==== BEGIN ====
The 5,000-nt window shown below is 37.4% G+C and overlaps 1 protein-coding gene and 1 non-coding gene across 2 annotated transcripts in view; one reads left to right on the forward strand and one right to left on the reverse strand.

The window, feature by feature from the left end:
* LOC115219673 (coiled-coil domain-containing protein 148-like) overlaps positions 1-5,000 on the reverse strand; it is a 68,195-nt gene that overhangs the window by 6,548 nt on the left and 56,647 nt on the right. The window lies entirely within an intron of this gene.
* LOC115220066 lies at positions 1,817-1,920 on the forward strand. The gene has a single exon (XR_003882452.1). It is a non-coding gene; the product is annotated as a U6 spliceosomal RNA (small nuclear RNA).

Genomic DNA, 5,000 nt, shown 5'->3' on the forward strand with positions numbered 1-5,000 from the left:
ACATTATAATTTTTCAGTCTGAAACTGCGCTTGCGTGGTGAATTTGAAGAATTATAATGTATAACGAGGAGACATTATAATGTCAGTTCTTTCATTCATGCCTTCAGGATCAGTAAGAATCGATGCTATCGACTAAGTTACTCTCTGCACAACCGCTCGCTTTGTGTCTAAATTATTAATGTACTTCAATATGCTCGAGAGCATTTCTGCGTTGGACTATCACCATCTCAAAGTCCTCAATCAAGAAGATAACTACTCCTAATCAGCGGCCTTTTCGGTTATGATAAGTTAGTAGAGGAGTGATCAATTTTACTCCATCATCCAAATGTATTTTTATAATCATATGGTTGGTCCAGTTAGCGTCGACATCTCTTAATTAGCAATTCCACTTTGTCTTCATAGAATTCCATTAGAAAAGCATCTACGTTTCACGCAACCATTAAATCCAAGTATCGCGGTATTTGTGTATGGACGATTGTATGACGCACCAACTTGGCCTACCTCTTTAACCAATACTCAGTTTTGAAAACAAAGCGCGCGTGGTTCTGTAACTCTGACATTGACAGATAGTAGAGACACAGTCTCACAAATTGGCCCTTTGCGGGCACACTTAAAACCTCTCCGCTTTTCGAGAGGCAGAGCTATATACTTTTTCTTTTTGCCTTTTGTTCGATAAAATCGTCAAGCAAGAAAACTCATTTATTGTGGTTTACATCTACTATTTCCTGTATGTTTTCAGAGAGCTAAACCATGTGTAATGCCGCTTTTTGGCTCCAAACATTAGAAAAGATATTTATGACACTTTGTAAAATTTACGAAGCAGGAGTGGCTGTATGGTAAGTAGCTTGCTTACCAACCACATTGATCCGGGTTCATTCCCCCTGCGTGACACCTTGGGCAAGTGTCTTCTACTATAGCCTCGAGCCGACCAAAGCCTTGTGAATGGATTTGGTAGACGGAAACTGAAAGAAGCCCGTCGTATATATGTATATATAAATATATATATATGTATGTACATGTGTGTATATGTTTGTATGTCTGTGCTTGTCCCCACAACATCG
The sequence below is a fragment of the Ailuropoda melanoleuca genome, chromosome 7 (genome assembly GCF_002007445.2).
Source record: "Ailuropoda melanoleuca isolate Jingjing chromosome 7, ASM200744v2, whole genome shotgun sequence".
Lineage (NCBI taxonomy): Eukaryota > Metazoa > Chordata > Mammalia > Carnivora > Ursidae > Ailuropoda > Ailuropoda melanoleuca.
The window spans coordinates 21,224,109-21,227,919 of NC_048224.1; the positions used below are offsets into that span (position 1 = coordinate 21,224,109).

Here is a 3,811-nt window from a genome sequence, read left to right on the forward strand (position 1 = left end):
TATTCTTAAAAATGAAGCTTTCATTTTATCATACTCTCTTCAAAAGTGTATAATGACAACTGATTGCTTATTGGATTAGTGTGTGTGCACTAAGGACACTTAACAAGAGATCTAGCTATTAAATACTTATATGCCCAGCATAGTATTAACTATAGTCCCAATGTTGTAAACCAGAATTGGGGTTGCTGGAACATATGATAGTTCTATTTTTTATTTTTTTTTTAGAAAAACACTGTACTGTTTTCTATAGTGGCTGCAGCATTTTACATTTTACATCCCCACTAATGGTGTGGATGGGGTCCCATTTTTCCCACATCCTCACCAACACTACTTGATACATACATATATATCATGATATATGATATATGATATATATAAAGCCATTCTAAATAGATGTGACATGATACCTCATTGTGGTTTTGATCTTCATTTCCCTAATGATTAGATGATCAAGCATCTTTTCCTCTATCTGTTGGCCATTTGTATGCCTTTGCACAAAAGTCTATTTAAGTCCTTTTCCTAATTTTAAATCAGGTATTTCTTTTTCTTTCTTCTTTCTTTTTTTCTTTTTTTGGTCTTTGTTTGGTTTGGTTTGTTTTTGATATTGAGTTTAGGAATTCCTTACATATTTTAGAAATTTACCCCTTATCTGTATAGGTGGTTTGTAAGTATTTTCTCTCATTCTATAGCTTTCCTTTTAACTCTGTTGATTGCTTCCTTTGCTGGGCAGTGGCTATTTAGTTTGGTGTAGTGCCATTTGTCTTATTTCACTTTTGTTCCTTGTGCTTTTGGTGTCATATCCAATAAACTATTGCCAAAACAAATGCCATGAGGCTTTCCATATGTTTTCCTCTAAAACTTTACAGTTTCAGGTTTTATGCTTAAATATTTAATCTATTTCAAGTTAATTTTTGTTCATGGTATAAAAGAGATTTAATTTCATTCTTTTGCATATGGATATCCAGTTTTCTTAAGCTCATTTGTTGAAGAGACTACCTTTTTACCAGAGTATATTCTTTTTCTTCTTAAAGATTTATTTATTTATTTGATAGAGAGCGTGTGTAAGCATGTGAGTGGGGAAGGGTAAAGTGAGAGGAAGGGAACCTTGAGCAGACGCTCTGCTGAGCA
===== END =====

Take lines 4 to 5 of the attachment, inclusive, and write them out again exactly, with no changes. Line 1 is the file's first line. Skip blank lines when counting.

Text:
* LOC115220066 lies at positions 1,817-1,920 on the forward strand. The gene has a single exon (XR_003882452.1). It is a non-coding gene; the product is annotated as a U6 spliceosomal RNA (small nuclear RNA).

Genomic DNA, 5,000 nt, shown 5'->3' on the forward strand with positions numbered 1-5,000 from the left: